For his directing debut, stage and film actor Justin Theroux has chosen an original and quixotic comedy about Henry Roth, a neurotic (verging on paranoid schizophrenic) children's book writer. He's played brilliantly by 2007 Tony Award winner Billy Crudup in the latest in a string of fascinating stage and screen characters -- both romantic and repugnant, sexy and sickly -- he's taken on since his Broadway debut a dozen years ago.
The misanthropic Henry can neither be a friend nor have one, except for writing partner/illustrator Rudy (Tom Wilkinson), who eventually becomes his guardian angel (literally). Among his many tics, Henry spurts aloud every vile thought that passes through his super-perturbed brain, and to assuage his anxiety, he must lie on the floor with heavy objects on his chest.
Exit Rudy and enter Lucy (Mandy Moore), a pretty girl with a few healthy neuroses of her own, not to mention her psychotic mom (Dianne Wiest) and Jeremy, the caddish Brit who dumped her (Martin Freeman). Now, Jeremy wants her back and has written his new book's dedication (the most obvious of the title's multiple meanings) to her.
Lucy really needs the job as Henry's illustrator, not to mention the hefty bonus she's been promised by Henry's editor (Bob Balaban) if she can bring in the next episode of his tres successful Marty the Beaver (all entendres intended) series. Henry's demeanor is so off-putting that it's a minor miracle when Lucy makes any kind of connection with him. However, because she does, so do we and we root for them to somehow keep their tenuous connection going. It's a tribute to Moore's growing acting ability that she understands how to underplay this character, who's like Alice at the Mad Tea Party!
Theroux, who's had on-the-set opportunities to study such edgy directors as David Lynch, Mary Harron, and Amos Poe, delivers no easy ending with this first rate, meta-downtown New York romantic comedy. It's smart, funny, and really dark -- just perfect for today's angst-ridden scene.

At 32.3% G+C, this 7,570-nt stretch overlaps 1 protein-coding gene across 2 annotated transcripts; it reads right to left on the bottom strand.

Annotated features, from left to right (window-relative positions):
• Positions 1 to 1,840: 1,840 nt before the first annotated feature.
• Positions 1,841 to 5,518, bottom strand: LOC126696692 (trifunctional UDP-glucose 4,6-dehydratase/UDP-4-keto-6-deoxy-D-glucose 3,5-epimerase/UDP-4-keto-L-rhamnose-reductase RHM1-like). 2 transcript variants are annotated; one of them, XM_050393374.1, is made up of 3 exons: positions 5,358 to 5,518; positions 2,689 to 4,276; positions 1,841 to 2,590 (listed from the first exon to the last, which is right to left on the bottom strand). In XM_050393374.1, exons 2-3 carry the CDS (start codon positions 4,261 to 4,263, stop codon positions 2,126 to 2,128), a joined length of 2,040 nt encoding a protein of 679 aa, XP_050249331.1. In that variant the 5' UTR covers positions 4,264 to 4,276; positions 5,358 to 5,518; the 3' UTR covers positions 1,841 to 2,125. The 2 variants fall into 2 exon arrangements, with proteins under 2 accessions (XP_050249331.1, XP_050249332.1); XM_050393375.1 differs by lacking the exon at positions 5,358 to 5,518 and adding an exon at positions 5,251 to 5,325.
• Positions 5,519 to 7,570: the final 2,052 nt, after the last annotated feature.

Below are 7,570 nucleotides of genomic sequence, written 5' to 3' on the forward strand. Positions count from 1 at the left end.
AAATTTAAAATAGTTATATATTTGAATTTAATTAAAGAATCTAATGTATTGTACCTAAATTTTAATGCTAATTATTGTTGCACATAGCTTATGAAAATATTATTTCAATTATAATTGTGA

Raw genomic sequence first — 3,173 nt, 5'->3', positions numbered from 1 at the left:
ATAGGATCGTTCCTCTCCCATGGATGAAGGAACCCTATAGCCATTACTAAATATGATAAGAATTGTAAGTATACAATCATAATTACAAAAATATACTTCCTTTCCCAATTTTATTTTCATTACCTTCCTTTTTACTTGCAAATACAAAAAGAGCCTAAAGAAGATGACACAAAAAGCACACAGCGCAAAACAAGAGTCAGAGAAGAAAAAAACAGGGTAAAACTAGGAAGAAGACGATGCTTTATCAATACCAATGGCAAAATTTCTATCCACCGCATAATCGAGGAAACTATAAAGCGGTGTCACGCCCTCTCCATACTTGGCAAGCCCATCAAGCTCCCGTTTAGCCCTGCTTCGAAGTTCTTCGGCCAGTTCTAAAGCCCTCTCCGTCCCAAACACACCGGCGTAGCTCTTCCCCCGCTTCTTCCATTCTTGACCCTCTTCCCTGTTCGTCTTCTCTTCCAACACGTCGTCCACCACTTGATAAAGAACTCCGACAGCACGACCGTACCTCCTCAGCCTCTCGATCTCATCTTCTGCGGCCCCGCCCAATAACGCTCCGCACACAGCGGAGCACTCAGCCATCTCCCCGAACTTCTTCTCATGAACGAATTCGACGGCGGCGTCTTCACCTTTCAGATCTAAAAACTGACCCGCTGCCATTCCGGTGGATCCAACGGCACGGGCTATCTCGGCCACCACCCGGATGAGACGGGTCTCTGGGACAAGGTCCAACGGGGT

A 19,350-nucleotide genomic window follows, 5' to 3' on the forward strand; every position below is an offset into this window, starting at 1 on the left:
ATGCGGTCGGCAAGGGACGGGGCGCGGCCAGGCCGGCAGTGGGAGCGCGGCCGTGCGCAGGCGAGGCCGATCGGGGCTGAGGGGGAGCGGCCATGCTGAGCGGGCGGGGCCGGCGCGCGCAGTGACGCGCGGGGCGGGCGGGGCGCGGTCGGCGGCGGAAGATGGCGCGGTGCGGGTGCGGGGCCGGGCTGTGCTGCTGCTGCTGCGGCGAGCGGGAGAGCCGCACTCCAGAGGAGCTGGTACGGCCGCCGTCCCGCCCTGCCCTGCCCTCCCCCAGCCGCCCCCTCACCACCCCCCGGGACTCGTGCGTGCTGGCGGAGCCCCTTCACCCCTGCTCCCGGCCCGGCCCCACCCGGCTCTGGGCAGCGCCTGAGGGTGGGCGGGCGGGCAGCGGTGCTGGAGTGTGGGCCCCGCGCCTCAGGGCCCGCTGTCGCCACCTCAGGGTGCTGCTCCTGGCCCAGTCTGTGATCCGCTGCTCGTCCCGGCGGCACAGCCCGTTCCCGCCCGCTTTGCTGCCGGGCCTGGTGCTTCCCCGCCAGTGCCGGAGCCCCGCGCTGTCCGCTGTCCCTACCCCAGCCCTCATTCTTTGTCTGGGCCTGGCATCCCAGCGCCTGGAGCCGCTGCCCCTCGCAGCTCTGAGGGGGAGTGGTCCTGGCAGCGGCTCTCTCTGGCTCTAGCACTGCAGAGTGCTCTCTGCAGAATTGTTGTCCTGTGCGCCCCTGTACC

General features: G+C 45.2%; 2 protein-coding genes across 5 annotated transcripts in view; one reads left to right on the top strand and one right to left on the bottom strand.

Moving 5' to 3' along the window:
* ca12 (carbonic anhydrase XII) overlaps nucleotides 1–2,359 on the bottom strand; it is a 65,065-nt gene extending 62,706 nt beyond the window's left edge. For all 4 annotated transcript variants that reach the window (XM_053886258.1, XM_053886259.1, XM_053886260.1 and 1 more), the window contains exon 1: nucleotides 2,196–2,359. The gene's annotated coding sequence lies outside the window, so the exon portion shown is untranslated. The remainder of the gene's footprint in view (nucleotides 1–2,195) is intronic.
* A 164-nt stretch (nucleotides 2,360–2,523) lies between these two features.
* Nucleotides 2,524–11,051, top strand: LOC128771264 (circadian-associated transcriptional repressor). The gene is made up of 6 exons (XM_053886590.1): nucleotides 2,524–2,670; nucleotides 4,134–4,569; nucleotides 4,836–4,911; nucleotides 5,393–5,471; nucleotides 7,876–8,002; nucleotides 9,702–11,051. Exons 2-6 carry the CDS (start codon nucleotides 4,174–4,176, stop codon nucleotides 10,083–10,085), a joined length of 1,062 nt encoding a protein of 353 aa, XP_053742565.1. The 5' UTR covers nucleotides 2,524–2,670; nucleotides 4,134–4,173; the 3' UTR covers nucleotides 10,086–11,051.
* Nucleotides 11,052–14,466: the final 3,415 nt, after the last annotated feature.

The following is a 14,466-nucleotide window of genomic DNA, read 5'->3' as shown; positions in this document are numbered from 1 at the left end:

The duo obviously thought this story about Annie (Scarlett Johansson), a college student working part time as a nanny for a demanding Park Avenue matron known only as Mrs. X (Laura Linney, giving a surprisingly two-note performance), would be perfect as their first studio film. But major shifts of focus from page to screen have turned a smart satire into a hazy coming-of-age rom-com. The pair also changed the nanny's major from child-development to anthropology, so that they could examine Upper East Siders as sociological specimens in dioramas at the Museum of Natural History. But this conceit only serves to remind audiences of Ben Stiller's recent mega-comedy, A Night at the Museum.
Unfortunately, a brunette dye-job alone cannot turn the very distinctive Johansson into a credible 'Annie from New Jersey.' Totally credible, as always, is two-time Tony winner Donna Murphy as Judy, Annie's mom, a nurse who fairly reeks of Hackensack. Congrats are also due to cinematographer Terry Stacey, who captures the picture book New York envisioned by Berman and Pulcini.
In the film's tacked-on happy ending, Nanny gets her Ken doll of a 'Harvard Hottie' neighbor (a woefully uncharismatic Chris Evans), while Mrs. X learns to bond with her kid after dumping Mr. X, a wildly successful Thurston Howell, III clenched-jaw type, played by Paul Giamatti in a 180-degree turn from his earlier Sideways slob type.
Meanwhile, Alicia Keys, whose sitcom-like role as Annie's African-American best friend lands with a thud, at least gets a song on the soundtrack; while such award-winning stage actors as Julie White, Cady Huffman, and James Urbaniak are pretty much wasted in small and smaller cameos.
While one magazine critic called the book "a gimlet-eyed novel of dysfunction in the 10028 Zip Code," the only gimlets in the screen version of The Nanny Diaries come in a glass.